Every friendship, even the best of them, has predictable peaks and valleys -- but the low points can still threaten even a solid friendship. Perhaps, the friend who you were sure would be your best friend forever (BFF) is beginning to feel intrusive and grating on your nerves. Or your BFF has disappointed you, let you down big-time, or displayed an inexcusable lapse in judgment. It may even be something more subtle, yet equally serious: You're seeing each other less and less, and you simply feel like you are drifting apart. What do you say?
Many close friendships on the brink of disaster can be salvaged if friends are able to communicate openly and tell each other what's bothering them. But it's normal to feel awkward and tongue-tied about speaking up and talking about uncomfortable things; we all find it difficult to find the right words to say at the right time.
What better person to ask about how to handle some of these awkward but common friendship scenarios than Florence Isaacs, author of the recently released What Do You Say When...Talking to People with Confidence on any Social or Business Occasion (Clarkson Potter, May 2009)?
The questions I posed to Florence each began with What do you say to a friend when...?
Here are her responses:
1) ...your friend talks about herself too much and is beginning to bore you to tears
It depends on how close you are and how much you get out of the relationship otherwise. If you're not that close, the answer is, "Take her in small doses." Maybe you have to see or talk to her less often and/or limit the amount of time you spend on each encounter. On the other hand, if she's your best friend and you want to protect the relationship, you need to talk about this or the annoyance can build and lead to an explosion. You might try something like, "Our friendship is really important to me, but I feel our conversations are never about me and my life. I miss the back and forth we used to have." Then keep quiet and let her respond. She may not realize she's become so self-involved, or there may be some reason for her behavior that you're not aware of.
2) ... your friend asks too many personal or probing questions and is making you feel like you are on the witness stand
First try humor, as in "Asked and answered, counselor." This may help her realize she's overdoing it. But if she continues to behave this way and your relationship is close, you have to be honest. You might say, "Hey, you're asking a lot of questions. I don't like it. Back off."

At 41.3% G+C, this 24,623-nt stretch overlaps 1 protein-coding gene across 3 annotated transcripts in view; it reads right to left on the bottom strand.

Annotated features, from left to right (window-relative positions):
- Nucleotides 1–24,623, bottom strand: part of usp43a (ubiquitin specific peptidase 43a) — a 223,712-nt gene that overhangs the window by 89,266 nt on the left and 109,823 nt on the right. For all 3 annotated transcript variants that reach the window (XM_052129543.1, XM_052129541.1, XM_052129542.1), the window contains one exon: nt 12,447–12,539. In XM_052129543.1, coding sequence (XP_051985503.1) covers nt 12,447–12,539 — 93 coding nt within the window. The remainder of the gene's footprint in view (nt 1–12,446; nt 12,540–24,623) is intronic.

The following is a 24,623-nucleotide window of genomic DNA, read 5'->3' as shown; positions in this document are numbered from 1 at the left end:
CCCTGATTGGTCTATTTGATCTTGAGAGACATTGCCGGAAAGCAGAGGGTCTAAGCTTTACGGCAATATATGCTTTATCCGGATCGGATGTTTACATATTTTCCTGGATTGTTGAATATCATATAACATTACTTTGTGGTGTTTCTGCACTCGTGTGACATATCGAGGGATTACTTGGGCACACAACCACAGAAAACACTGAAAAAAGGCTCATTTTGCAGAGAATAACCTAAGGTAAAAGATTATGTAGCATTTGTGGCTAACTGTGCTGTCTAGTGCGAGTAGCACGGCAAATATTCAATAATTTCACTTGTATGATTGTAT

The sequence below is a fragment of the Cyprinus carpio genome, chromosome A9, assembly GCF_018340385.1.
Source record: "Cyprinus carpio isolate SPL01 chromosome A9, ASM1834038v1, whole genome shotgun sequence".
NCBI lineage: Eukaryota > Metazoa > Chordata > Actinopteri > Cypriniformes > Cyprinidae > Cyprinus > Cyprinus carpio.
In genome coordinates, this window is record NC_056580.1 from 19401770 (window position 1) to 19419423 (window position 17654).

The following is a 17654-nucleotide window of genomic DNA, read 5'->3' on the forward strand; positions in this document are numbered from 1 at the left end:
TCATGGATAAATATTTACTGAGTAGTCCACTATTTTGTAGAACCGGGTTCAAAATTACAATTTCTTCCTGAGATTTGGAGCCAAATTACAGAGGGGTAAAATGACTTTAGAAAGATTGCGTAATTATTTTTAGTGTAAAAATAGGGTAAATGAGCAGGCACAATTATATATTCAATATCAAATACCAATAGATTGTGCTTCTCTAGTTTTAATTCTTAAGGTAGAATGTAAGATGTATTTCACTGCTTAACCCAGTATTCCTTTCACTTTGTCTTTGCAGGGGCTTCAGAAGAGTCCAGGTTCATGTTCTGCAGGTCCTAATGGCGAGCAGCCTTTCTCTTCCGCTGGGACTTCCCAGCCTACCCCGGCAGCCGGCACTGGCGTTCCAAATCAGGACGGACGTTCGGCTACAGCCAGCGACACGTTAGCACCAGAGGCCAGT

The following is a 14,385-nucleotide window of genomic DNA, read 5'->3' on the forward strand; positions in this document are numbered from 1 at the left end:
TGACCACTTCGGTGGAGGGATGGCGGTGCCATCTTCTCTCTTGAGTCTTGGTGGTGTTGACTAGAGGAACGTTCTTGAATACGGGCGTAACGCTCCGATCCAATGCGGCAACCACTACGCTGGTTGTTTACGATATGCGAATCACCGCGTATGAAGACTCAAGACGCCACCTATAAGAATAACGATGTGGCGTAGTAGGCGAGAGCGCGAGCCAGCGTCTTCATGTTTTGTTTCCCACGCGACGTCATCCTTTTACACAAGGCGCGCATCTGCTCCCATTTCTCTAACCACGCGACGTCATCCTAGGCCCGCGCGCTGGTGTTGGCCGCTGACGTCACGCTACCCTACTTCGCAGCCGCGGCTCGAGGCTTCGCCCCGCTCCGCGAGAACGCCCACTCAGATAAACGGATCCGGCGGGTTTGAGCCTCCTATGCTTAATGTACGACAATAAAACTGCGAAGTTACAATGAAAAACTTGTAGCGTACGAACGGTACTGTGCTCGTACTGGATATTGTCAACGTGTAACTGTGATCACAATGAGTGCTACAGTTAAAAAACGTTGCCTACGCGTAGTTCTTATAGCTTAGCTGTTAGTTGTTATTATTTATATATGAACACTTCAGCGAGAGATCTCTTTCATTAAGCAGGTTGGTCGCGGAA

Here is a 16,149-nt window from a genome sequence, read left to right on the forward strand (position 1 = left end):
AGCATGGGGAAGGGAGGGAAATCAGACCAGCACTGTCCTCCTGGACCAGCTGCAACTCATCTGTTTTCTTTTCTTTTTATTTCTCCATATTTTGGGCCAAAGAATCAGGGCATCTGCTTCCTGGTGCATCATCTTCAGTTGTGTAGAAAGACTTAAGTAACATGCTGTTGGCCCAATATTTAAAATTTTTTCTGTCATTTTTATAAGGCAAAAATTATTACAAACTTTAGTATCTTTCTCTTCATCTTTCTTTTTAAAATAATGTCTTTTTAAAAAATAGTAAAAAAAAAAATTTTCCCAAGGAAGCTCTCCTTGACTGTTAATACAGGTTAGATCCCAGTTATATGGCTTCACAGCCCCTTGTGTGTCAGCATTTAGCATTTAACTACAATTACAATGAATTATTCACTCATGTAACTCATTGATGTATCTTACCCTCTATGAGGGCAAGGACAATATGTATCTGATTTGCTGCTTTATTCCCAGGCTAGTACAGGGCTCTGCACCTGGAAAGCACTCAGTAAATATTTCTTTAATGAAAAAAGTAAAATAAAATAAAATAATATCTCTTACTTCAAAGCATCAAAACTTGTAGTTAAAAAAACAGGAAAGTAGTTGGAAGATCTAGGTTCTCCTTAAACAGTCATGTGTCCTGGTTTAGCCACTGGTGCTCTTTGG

3) ...your friend has undermined you at work
First find out whether it's intentional. Did she mean to harm you? If the answer is no, you can still address the situation with "I know you didn't mean to, but you messed up my client meeting." Deliberate undermining is another matter. In that case, the friendship is over. I'd confront the person and say, "I know what you did."
4) ...your friend always seems to be "booked" and inaccessible, and you feel like you are drifting apart
This can happen when one friend gets married or has a baby or gets a big promotion -- and the other friend does not. One has a new lifestyle and/or new time consuming responsibilities and obligations. It can take time for both of you to figure out how to adjust. Tell the person, "I feel we hardly get together anymore and I'm afraid we're disconnecting." She may be as unhappy about it as you are. A conversation can lead to brainstorming solutions. It's up to her to make an effort, however, because you've been trying to get together all along.
5) ...your friend has had an irreconcilable tiff with a mutual friend
Stay out of it. If she wants you on her side, tell her, "You're both my friends and I don't want to be part of this. It's strictly between the two of you." Don't let either of them drag you into their fight, although they will probably try.
* My prolific colleague and friend also wrote Toxic Friends/True Friends: How Your Friends Can Make Or Break Your Health, Happiness, Family, and Career (William Morrow, 1999).
Is there an awkward situation with a friend that is leaving you speechless? Send your question to The Friendship Doctor
Irene S. Levine, PhD is a freelance journalist and author. She holds an appointment as a professor of psychiatry at the New York University School of Medicine and her book about female friendships, Best Friends Forever: Surviving A Breakup With Your Best Friend, will be published by Overlook Press in September, 2009. She recently co-authored Schizophrenia for Dummies (Wiley, 2008). She also blogs about female friendships at The Friendship Blog.